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Permanent link (DOI): https://doi.org/10.7939/R35627

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The deformability of hypothermically stored red blood cells Open Access

Descriptions

Other title
Subject/Keyword
blood
deformability
Type of item
Thesis
Degree grantor
University of Alberta
Author or creator
Stadnick, Hart Peter Argyle
Supervisor and department
Dr. Jelena Holovati (Laboratory Medicine and Pathology)
Dr. Jason Acker (Laboratory Medicine and Pathology)
Examining committee member and department
Dr. Rodrigo Onell (Laboratory Medicine and Pathology)
Dr. Thomas Churchill (Surgery)
Department
Medical Sciences - Laboratory Medicine and Pathology
Specialization

Date accepted
2011-04-14T18:39:56Z
Graduation date
2011-06
Degree
Master of Science
Degree level
Master's
Abstract
Transfusion medicine is dependent upon the ability to hypothermically preserve red blood cell (RBC) function ex vivo. Recent evidence suggests that the deformability of hypothermically stored RBCs may be compromised, potentially leading to microvasculature occlusion and tissue hypoxia in transfused patients. The main objectives of this thesis were to develop an ektacytometric technique suitable for detecting RBC deformability changes, establish whether deficits in RBC deformability due to hypothermic storage are occurring, and investigate liposomes as a biopreservation tool to modify the function of RBC membranes. This thesis demonstrates that hypothermic storage leads to RBC deformability impairments which can be detected by ektacytometry. In addition, this thesis has shown that the membrane characteristics and deformability of hypothermically stored RBCs can be differentially modified by treatment with liposomes of varying chemical composition. Through these investigations, this thesis has contributed to the advancement of the fields of transfusion medicine and biopreservation science.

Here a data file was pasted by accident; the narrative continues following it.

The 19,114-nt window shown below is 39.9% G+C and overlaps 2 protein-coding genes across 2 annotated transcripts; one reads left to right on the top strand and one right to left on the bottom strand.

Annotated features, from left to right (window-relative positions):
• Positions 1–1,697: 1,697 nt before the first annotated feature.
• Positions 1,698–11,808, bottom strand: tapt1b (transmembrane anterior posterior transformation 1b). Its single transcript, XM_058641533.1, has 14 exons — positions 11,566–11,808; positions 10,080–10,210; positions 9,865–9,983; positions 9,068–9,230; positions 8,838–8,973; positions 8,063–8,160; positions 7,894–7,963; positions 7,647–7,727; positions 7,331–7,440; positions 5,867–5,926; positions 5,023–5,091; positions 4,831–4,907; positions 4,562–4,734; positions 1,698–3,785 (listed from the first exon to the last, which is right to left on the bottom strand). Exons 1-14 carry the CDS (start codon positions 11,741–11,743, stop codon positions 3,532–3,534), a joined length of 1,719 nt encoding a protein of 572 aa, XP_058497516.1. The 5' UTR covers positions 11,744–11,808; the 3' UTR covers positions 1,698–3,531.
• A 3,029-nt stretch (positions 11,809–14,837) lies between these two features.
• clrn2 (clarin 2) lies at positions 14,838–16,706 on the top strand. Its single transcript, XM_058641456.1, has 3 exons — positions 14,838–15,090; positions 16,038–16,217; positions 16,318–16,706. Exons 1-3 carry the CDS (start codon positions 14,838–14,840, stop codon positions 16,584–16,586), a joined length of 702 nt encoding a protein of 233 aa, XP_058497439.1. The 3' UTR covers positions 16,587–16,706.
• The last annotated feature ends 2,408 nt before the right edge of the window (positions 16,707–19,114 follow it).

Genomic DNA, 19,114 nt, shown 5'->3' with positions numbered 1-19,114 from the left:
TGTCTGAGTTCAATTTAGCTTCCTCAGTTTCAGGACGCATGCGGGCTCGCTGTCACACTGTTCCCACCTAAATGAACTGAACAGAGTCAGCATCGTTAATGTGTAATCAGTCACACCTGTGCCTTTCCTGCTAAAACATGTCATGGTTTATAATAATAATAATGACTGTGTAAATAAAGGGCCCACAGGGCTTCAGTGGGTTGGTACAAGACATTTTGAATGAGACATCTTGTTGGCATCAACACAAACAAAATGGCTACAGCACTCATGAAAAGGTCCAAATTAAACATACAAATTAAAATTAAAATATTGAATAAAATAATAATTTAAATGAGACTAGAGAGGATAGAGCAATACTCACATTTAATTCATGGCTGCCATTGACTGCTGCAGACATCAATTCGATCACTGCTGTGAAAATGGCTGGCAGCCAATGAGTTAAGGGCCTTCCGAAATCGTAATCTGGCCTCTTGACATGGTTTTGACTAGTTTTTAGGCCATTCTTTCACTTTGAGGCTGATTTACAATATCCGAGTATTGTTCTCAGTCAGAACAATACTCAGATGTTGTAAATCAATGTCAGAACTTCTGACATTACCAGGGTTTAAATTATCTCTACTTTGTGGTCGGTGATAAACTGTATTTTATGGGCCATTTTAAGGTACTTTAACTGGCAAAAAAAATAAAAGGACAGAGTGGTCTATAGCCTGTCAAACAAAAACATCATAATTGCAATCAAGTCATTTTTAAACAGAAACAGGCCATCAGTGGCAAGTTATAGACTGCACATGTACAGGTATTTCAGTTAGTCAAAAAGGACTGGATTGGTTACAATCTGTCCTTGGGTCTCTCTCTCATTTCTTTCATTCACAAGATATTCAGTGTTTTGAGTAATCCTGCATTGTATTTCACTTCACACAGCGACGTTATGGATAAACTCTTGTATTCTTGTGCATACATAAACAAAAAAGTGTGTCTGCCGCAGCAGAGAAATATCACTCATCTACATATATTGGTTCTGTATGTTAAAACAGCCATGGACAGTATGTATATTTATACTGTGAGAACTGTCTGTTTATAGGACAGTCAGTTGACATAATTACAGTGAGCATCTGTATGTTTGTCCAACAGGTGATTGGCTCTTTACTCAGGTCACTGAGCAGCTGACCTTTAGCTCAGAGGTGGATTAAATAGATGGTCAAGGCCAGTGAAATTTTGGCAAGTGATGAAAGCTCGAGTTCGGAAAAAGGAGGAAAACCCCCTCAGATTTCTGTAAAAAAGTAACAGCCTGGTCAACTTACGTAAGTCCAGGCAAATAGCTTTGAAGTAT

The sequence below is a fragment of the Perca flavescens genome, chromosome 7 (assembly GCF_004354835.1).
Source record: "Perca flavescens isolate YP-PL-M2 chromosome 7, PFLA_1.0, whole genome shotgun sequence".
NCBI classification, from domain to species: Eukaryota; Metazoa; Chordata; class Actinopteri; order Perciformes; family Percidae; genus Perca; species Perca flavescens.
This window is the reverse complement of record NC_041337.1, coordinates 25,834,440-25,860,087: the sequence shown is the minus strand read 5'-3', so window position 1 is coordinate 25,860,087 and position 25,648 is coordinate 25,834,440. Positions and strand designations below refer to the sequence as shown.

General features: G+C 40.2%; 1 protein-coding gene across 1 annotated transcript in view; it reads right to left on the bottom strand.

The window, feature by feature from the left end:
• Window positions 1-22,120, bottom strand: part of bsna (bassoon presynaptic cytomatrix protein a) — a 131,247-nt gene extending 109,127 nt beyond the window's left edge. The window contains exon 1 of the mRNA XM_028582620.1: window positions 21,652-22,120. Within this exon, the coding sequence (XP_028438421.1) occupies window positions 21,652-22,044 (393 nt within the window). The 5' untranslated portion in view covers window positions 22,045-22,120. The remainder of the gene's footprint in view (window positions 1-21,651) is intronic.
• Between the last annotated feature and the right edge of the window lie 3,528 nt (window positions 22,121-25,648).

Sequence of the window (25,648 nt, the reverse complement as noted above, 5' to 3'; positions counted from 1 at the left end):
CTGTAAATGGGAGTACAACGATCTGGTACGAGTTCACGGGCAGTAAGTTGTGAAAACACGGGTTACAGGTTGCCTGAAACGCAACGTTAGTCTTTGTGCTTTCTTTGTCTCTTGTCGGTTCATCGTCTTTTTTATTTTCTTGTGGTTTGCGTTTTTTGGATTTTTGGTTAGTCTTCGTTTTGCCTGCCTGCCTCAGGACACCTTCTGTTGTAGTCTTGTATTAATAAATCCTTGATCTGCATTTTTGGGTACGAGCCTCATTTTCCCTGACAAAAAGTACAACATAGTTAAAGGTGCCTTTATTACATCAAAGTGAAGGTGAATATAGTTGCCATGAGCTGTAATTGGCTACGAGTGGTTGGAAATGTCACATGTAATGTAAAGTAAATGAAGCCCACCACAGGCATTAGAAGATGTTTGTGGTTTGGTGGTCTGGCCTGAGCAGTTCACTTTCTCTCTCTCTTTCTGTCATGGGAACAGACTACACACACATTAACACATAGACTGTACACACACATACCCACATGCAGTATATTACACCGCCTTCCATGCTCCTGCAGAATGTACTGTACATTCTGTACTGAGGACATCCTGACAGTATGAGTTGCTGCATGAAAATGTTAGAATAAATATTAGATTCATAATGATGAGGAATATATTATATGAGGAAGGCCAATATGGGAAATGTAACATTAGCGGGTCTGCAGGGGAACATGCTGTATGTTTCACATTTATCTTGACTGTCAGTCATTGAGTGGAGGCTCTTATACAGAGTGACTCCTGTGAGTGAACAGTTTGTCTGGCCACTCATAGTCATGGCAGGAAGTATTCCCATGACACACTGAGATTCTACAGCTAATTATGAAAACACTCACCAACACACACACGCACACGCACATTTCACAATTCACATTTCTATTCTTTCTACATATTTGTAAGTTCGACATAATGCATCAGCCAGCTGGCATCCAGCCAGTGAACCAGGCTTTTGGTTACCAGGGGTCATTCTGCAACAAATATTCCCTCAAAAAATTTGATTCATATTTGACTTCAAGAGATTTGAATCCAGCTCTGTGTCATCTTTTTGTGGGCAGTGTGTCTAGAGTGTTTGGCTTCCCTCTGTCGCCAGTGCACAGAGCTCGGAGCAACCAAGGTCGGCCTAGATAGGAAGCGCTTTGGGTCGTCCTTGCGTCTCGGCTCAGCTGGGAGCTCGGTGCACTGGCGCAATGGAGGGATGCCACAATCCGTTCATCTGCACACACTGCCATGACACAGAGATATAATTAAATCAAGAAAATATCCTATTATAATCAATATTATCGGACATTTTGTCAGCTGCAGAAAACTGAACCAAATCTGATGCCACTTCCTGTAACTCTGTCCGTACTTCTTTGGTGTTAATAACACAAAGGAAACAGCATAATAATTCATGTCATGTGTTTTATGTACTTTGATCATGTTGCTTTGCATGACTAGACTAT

Language
English
DOI
doi:10.7939/R35627
Rights
License granted by Hart Stadnick (hps@ualberta.ca) on 2011-04-14T16:30:55Z (GMT): Permission is hereby granted to the University of Alberta Libraries to reproduce single copies of this thesis and to lend or sell such copies for private, scholarly or scientific research purposes only. Where the thesis is converted to, or otherwise made available in digital form, the University of Alberta will advise potential users of the thesis of the above terms. The author reserves all other publication and other rights in association with the copyright in the thesis, and except as herein provided, neither the thesis nor any substantial portion thereof may be printed or otherwise reproduced in any material form whatsoever without the author's prior written permission.
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File format: pdf (Portable Document Format)
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File size: 2027465
Last modified: 2015:10:22 06:13:41-06:00
Filename: Stadnick_Hart_Spring 2011.pdf
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File title: Introduction
File author: Hart Stadnick
Page count: 160
File language: en-CA
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